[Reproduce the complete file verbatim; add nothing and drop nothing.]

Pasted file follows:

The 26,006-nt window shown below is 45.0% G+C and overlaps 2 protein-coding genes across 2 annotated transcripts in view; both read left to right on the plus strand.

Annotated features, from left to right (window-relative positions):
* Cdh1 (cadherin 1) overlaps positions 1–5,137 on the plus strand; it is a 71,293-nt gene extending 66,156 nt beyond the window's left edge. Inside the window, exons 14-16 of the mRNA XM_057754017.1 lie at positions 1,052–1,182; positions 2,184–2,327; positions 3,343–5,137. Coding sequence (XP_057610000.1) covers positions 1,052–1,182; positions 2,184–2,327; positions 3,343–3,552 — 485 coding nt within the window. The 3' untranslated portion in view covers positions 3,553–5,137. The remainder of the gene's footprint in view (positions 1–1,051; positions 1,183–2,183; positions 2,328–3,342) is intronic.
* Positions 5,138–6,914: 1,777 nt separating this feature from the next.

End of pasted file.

The 26,006-nt window shown below is 45.0% G+C and overlaps 2 protein-coding genes across 2 annotated transcripts in view; both read left to right on the plus strand.

Annotated features, from left to right (window-relative positions):
* Cdh1 (cadherin 1) overlaps positions 1–5,137 on the plus strand; it is a 71,293-nt gene extending 66,156 nt beyond the window's left edge. Inside the window, exons 14-16 of the mRNA XM_057754017.1 lie at positions 1,052–1,182; positions 2,184–2,327; positions 3,343–5,137. Coding sequence (XP_057610000.1) covers positions 1,052–1,182; positions 2,184–2,327; positions 3,343–3,552 — 485 coding nt within the window. The 3' untranslated portion in view covers positions 3,553–5,137. The remainder of the gene's footprint in view (positions 1–1,051; positions 1,183–2,183; positions 2,328–3,342) is intronic.
* Positions 5,138–6,914: 1,777 nt separating this feature from the next.